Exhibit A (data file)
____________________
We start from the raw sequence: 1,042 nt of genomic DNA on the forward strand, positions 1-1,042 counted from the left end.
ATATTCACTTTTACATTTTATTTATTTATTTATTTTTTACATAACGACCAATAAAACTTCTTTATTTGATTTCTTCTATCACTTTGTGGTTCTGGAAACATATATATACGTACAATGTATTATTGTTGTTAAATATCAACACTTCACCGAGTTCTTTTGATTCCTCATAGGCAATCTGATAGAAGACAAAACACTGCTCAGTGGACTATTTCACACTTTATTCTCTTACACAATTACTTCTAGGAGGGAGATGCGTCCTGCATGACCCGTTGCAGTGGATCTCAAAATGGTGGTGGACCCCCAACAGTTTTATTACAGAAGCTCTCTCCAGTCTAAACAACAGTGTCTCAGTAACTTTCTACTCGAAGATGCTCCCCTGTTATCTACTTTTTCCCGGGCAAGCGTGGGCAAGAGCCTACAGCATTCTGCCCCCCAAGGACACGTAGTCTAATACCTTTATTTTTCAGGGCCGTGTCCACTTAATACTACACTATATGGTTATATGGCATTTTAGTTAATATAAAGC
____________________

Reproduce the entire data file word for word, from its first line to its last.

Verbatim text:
We start from the raw sequence: 1,042 nt of genomic DNA on the forward strand, positions 1-1,042 counted from the left end.
ATATTCACTTTTACATTTTATTTATTTATTTATTTTTTACATAACGACCAATAAAACTTCTTTATTTGATTTCTTCTATCACTTTGTGGTTCTGGAAACATATATATACGTACAATGTATTATTGTTGTTAAATATCAACACTTCACCGAGTTCTTTTGATTCCTCATAGGCAATCTGATAGAAGACAAAACACTGCTCAGTGGACTATTTCACACTTTATTCTCTTACACAATTACTTCTAGGAGGGAGATGCGTCCTGCATGACCCGTTGCAGTGGATCTCAAAATGGTGGTGGACCCCCAACAGTTTTATTACAGAAGCTCTCTCCAGTCTAAACAACAGTGTCTCAGTAACTTTCTACTCGAAGATGCTCCCCTGTTATCTACTTTTTCCCGGGCAAGCGTGGGCAAGAGCCTACAGCATTCTGCCCCCCAAGGACACGTAGTCTAATACCTTTATTTTTCAGGGCCGTGTCCACTTAATACTACACTATATGGTTATATGGCATTTTAGTTAATATAAAGC